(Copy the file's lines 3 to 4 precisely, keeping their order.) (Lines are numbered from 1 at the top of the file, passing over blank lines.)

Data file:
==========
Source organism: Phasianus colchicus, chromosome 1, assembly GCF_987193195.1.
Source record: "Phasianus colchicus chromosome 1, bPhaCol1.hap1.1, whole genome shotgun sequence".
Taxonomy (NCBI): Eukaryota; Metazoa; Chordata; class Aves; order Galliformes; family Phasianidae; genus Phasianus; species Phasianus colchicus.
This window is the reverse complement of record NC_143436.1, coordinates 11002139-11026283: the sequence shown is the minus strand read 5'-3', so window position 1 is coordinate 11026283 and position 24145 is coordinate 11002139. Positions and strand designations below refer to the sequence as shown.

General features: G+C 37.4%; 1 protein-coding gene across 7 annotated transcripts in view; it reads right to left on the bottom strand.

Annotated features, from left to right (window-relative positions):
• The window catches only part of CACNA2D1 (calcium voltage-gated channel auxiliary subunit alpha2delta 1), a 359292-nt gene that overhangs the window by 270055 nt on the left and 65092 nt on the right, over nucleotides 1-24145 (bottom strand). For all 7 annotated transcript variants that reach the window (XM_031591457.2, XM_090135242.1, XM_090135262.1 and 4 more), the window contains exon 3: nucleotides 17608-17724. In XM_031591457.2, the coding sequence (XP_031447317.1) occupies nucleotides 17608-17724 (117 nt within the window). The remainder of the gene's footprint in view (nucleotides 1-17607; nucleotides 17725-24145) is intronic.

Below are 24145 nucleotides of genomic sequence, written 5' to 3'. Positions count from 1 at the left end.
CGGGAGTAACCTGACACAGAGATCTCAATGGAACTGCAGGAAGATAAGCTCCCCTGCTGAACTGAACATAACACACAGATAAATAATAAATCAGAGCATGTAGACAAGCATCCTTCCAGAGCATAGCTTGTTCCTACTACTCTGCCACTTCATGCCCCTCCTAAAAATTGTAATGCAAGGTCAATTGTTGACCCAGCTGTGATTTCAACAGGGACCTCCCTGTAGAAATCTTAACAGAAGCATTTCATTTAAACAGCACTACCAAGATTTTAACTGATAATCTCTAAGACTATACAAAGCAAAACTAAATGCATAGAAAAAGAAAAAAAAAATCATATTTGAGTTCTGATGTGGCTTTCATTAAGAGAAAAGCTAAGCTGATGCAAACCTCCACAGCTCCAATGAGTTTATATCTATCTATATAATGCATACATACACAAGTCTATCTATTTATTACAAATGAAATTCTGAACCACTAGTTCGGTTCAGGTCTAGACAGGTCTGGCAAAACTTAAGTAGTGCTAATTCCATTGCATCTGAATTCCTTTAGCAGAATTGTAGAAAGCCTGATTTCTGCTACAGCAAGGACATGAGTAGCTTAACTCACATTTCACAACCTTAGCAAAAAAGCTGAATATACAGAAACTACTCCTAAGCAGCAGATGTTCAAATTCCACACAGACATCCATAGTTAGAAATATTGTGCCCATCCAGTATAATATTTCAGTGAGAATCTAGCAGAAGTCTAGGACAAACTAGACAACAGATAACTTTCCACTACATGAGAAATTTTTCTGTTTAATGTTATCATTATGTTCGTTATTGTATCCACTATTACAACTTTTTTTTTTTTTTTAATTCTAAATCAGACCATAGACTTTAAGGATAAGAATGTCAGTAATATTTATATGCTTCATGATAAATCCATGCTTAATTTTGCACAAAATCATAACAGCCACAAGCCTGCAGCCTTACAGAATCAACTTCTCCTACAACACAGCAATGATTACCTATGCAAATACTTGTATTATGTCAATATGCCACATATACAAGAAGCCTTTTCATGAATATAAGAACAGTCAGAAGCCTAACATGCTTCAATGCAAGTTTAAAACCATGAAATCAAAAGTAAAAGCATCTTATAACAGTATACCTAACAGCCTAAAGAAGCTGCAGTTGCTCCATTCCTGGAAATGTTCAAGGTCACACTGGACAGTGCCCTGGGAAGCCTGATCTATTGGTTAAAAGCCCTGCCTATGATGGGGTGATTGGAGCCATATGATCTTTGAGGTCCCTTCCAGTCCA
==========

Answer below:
Taxonomy (NCBI): Eukaryota; Metazoa; Chordata; class Aves; order Galliformes; family Phasianidae; genus Phasianus; species Phasianus colchicus.
This window is the reverse complement of record NC_143436.1, coordinates 11002139-11026283: the sequence shown is the minus strand read 5'-3', so window position 1 is coordinate 11026283 and position 24145 is coordinate 11002139. Positions and strand designations below refer to the sequence as shown.